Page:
Celebrating Computing Women, Part I

Today we begin posting a series of biographies on female pioneers of the computer and gaming industry written by volunteer blogger, Heather Elizabeth Ross. We hope you enjoy these accounts of the achievements of the women without whom you probably couldn’t read this!

Augusta Ada Byron Lovelace (1815-1852): Prophet of the Computer age” & First Computer Programmer

Miss Augusta Ada King was born on December 10, 1815, the only child of poet Lord Byron and Anne Isabella Milbanke. Byron and Milbanke divorced and he left England permanently, leaving Ada to be raised by her mother. Dubbed the “princess of parallelograms” by her ex-husband, Milbanke was a patron and coworker of mathematician, Charles Babbage. Ada was rigorously tutored in math and sciences to counteract any paternal tendencies.

In 1834, Ada observed Babbage’s work on the analytical engine and she soon became a contributing expert on the machine. When in 1843 Luigi Menabrea wrote a summary of Charles Babbage’s analytical engine in French, Ada comprehensively translated it, including her own notes with encouragement from Babbage. Ada’s publication is widely considered to be the first algorithm intended to be processed by a machine, thus making Ada the first computer programmer.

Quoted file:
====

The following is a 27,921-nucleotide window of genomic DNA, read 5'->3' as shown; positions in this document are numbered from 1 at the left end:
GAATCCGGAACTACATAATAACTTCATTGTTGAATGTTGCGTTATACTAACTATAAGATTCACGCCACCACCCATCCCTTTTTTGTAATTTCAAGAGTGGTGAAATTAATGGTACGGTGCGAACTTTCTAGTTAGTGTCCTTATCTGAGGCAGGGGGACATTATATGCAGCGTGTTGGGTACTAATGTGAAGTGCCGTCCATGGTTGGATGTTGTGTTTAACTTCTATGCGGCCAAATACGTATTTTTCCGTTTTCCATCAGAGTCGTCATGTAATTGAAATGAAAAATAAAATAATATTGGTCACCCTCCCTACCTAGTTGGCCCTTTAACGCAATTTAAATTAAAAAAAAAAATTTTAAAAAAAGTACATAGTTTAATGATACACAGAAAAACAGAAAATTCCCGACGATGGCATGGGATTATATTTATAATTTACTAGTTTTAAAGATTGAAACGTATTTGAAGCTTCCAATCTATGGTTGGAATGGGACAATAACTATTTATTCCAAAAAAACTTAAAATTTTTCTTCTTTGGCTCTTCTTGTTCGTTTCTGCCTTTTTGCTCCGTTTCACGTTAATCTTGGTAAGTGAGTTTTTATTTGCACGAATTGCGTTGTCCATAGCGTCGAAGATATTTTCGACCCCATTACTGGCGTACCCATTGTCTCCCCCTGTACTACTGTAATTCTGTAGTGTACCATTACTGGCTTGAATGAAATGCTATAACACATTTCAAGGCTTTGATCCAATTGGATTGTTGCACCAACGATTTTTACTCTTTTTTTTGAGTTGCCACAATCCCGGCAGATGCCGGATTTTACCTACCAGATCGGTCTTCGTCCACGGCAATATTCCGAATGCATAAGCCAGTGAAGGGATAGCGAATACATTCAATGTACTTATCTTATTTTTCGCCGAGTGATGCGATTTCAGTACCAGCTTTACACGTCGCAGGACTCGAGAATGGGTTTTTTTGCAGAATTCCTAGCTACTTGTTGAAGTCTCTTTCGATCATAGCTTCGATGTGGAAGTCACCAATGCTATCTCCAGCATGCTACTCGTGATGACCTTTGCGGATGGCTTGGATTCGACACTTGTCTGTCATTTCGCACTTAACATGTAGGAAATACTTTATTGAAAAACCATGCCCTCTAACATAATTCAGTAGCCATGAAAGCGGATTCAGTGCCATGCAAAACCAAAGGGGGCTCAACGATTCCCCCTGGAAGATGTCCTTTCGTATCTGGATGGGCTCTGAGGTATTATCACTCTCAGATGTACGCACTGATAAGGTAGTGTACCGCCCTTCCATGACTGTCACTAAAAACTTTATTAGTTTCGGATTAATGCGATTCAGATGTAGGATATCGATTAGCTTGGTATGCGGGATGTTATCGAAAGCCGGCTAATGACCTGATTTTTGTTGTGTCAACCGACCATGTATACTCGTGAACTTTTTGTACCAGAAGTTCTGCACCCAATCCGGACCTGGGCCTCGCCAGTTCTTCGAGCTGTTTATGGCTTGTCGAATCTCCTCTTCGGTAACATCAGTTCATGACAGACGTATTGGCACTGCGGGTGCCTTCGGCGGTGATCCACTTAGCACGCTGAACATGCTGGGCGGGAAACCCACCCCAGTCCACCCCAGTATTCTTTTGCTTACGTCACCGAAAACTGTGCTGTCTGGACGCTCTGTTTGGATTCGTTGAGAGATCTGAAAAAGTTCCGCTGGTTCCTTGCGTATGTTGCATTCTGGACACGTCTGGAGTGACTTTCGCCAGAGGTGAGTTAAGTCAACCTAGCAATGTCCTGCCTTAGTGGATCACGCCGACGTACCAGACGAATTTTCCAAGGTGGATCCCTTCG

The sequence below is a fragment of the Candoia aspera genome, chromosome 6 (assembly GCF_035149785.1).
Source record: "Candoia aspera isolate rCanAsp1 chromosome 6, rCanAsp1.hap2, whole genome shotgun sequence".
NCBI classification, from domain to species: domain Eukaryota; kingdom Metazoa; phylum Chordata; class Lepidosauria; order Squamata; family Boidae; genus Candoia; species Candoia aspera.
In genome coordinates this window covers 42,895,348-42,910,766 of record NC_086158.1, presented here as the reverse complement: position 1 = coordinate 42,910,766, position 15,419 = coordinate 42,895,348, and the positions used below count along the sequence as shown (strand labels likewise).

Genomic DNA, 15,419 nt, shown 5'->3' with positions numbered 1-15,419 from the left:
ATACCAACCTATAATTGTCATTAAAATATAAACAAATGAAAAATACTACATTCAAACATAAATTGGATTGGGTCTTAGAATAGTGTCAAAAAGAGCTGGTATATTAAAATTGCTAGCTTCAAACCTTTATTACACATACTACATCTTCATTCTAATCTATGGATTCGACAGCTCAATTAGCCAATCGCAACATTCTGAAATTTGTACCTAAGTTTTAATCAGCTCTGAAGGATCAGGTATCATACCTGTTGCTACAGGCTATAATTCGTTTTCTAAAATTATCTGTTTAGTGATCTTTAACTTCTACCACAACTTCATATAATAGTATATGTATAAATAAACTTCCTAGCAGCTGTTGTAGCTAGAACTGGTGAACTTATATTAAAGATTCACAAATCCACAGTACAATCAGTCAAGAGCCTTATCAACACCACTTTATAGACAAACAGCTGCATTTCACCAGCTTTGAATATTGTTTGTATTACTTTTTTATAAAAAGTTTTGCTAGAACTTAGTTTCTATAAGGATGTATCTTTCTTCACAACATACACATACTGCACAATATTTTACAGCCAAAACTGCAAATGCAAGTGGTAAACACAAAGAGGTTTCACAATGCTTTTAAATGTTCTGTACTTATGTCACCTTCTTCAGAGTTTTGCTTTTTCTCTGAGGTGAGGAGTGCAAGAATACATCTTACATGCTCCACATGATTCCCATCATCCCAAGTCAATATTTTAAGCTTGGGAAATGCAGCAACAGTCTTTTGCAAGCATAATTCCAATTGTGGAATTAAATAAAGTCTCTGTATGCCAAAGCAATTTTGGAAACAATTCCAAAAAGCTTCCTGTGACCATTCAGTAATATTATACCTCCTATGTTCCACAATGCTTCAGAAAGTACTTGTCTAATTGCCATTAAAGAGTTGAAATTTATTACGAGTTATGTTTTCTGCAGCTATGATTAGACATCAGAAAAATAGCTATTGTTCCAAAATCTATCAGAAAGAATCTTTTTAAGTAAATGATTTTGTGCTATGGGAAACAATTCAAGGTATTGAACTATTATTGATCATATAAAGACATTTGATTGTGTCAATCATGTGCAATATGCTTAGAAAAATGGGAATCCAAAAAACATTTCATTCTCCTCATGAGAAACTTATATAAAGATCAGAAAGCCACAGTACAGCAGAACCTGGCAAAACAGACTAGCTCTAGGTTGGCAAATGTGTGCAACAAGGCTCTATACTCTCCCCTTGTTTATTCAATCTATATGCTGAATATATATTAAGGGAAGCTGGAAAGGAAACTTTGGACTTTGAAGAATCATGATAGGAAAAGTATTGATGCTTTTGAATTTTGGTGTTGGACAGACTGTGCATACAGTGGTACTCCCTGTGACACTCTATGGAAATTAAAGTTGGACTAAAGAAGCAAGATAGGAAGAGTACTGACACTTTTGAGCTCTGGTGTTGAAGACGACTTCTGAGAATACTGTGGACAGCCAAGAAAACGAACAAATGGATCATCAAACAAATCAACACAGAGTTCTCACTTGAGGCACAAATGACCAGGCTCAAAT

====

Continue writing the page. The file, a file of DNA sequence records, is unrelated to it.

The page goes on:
Ada Lovelace Day was founded by psychologist Penelope Lockwood to recognize women in science, technology, engineering, and math. The Ada Lovelace Award was established by the Association for Women in Computing in 1978. In 1980 the Department of Defense named its programming language “ADA” in her honor.The British Computer Society now has awarded a medal in her name and holds annual competitions in her honor. She died in 1852 of cancer at the age of 36.

The Ladies of ENIAC (Electronic Numerical Integrator and Computer): “Computors”

Kay McNulty, Marlyn Wescoff, Fran Bilas, Ruth Lichterman, Adele Goldstine and Betty Snyder Jennings were the first “computors” who worked on ENIAC, the world’s first electronic digital computer. Housed at Pennsylvania’s Moore School of Engineering, ENIAC’s purpose was to calculate ballistic firing tables during World War II. Holding the job title of “computor,” the ladies determined the correct sequence of steps to complete the calculations for each problem and to set up the ENIAC by maneuvering 3,000 switches and 80 tons of hardware to program the ENIAC by hand.

Adele Goldstine and Betty Jennings were instrumental in programming ENIACs stored program. Goldstine wrote ENIAC’s original technical manual. Their contributions led to the first software application and the first programming classes.The ladies of ENIAC were inducted into the WITI Hall of Fame in 1997. A documentary on the women titled Refrigerator Ladies: The Untold Story of the ENIAC Programmers has been planned.

2 Responses to “Celebrating Computing Women, Part I”

  1. Janee says:

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  2. NWHM says:


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